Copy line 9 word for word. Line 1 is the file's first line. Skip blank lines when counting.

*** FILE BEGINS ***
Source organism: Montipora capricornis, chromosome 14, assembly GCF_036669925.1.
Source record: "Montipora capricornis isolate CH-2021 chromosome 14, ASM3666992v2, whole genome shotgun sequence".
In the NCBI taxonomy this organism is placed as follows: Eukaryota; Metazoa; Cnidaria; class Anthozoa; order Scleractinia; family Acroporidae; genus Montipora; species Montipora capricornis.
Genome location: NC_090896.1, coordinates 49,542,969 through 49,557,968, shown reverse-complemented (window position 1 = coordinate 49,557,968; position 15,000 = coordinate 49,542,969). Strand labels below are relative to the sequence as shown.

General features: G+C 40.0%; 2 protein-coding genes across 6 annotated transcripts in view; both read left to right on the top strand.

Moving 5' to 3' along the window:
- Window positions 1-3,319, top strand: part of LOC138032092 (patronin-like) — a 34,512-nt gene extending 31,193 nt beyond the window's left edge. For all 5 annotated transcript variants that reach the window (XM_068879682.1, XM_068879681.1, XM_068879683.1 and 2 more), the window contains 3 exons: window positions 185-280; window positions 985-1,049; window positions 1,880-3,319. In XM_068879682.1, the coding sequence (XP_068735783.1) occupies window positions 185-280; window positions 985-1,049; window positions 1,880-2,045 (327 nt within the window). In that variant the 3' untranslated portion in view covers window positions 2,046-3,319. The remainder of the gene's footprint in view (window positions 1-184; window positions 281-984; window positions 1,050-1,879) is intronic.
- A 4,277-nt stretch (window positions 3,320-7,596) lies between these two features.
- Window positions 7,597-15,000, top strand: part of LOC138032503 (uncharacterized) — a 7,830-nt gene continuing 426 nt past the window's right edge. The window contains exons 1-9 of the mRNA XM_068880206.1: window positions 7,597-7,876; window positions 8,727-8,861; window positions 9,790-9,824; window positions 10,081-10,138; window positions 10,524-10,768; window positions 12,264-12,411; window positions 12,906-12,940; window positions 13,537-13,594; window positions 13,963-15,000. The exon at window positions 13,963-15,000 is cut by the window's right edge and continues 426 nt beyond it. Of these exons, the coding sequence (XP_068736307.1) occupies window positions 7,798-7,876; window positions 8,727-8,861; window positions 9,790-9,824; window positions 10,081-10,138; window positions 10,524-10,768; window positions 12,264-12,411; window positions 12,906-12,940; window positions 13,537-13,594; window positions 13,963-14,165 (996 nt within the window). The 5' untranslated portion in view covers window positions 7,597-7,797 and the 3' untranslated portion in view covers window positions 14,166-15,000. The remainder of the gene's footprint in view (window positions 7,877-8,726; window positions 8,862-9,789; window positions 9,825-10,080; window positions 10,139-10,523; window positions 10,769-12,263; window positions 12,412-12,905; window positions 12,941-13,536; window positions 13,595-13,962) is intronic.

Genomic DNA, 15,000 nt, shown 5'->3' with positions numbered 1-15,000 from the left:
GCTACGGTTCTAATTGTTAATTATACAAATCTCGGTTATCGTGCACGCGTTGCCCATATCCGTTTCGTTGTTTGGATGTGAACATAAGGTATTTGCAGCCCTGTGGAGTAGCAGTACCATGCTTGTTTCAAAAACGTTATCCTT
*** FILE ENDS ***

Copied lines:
- Window positions 7,597-15,000, top strand: part of LOC138032503 (uncharacterized) — a 7,830-nt gene continuing 426 nt past the window's right edge. The window contains exons 1-9 of the mRNA XM_068880206.1: window positions 7,597-7,876; window positions 8,727-8,861; window positions 9,790-9,824; window positions 10,081-10,138; window positions 10,524-10,768; window positions 12,264-12,411; window positions 12,906-12,940; window positions 13,537-13,594; window positions 13,963-15,000. The exon at window positions 13,963-15,000 is cut by the window's right edge and continues 426 nt beyond it. Of these exons, the coding sequence (XP_068736307.1) occupies window positions 7,798-7,876; window positions 8,727-8,861; window positions 9,790-9,824; window positions 10,081-10,138; window positions 10,524-10,768; window positions 12,264-12,411; window positions 12,906-12,940; window positions 13,537-13,594; window positions 13,963-14,165 (996 nt within the window). The 5' untranslated portion in view covers window positions 7,597-7,797 and the 3' untranslated portion in view covers window positions 14,166-15,000. The remainder of the gene's footprint in view (window positions 7,877-8,726; window positions 8,862-9,789; window positions 9,825-10,080; window positions 10,139-10,523; window positions 10,769-12,263; window positions 12,412-12,905; window positions 12,941-13,536; window positions 13,595-13,962) is intronic.